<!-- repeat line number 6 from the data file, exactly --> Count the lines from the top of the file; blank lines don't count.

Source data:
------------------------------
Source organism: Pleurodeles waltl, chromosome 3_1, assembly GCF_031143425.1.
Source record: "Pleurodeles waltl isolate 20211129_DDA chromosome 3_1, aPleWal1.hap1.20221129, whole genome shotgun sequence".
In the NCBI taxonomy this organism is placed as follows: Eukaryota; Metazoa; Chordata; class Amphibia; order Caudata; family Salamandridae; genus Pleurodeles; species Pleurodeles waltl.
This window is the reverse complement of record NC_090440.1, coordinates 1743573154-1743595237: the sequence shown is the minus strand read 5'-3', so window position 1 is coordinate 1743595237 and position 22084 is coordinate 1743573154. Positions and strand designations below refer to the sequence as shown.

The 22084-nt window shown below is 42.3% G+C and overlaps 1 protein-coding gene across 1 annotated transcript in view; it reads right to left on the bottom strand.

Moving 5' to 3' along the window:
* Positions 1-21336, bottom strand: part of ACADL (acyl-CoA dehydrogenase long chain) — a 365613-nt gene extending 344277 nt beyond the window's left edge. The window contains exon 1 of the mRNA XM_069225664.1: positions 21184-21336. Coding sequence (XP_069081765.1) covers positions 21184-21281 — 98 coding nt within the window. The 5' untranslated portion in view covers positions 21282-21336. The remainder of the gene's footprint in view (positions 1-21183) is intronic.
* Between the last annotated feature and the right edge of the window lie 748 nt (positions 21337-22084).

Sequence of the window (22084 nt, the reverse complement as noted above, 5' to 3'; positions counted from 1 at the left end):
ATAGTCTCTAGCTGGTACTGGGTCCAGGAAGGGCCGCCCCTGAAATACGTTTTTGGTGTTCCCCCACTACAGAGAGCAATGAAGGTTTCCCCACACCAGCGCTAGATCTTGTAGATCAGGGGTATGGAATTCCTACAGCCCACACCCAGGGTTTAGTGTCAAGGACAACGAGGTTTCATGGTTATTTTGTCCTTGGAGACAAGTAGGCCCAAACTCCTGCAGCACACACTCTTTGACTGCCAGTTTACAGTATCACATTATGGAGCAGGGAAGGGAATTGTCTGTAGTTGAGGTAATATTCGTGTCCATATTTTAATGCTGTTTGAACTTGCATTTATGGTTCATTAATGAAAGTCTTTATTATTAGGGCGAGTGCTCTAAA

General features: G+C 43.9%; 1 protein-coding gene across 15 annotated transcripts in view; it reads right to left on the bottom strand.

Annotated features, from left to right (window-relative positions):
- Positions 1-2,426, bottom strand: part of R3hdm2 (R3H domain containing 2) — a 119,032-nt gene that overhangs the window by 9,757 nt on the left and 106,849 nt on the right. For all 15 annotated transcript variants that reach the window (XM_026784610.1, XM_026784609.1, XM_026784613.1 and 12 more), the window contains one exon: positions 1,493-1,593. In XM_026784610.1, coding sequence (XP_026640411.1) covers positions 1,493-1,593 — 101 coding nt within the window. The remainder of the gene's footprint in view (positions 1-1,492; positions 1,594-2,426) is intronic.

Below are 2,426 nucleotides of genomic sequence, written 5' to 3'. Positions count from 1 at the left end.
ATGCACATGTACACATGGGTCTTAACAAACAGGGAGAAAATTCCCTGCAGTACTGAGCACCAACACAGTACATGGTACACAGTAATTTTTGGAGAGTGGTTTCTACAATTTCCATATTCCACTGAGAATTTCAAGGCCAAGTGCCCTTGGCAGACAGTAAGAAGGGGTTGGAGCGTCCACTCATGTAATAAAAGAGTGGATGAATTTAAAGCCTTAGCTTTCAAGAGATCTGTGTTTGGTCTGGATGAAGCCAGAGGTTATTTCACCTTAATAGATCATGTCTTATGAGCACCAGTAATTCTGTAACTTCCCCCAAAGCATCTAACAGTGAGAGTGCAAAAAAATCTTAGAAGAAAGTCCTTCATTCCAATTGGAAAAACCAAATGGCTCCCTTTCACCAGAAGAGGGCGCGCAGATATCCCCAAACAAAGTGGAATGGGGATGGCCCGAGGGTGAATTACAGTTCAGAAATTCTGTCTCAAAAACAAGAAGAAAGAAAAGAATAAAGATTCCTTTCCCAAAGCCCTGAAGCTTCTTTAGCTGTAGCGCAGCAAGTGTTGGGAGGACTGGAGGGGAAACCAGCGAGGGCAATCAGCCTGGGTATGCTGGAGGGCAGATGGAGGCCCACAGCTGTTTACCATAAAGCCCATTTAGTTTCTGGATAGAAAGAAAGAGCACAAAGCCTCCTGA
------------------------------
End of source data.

Moving 5' to 3' along the window: